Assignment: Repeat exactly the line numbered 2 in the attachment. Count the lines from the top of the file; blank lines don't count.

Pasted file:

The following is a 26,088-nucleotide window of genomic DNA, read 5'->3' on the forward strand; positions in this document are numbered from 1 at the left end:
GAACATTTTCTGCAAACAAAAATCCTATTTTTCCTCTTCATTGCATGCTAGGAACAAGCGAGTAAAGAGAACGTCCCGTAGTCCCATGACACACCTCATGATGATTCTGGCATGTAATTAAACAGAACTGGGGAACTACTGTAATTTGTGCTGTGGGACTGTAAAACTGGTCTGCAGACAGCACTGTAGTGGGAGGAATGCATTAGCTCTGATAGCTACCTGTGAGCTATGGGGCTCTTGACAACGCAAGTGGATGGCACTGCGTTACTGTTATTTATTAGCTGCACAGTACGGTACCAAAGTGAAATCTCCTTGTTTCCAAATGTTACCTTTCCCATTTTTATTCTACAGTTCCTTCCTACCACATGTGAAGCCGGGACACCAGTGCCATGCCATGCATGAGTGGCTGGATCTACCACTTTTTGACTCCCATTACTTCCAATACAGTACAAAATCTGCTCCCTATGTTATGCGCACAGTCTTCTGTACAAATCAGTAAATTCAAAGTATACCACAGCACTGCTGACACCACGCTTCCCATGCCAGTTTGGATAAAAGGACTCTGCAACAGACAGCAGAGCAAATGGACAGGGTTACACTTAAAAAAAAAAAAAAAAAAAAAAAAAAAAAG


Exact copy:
GAACATTTTCTGCAAACAAAAATCCTATTTTTCCTCTTCATTGCATGCTAGGAACAAGCGAGTAAAGAGAACGTCCCGTAGTCCCATGACACACCTCATGATGATTCTGGCATGTAATTAAACAGAACTGGGGAACTACTGTAATTTGTGCTGTGGGACTGTAAAACTGGTCTGCAGACAGCACTGTAGTGGGAGGAATGCATTAGCTCTGATAGCTACCTGTGAGCTATGGGGCTCTTGACAACGCAAGTGGATGGCACTGCGTTACTGTTATTTATTAGCTGCACAGTACGGTACCAAAGTGAAATCTCCTTGTTTCCAAATGTTACCTTTCCCATTTTTATTCTACAGTTCCTTCCTACCACATGTGAAGCCGGGACACCAGTGCCATGCCATGCATGAGTGGCTGGATCTACCACTTTTTGACTCCCATTACTTCCAATACAGTACAAAATCTGCTCCCTATGTTATGCGCACAGTCTTCTGTACAAATCAGTAAATTCAAAGTATACCACAGCACTGCTGACACCACGCTTCCCATGCCAGTTTGGATAAAAGGACTCTGCAACAGACAGCAGAGCAAATGGACAGGGTTACACTTAAAAAAAAAAAAAAAAAAAAAAAAAAAAAG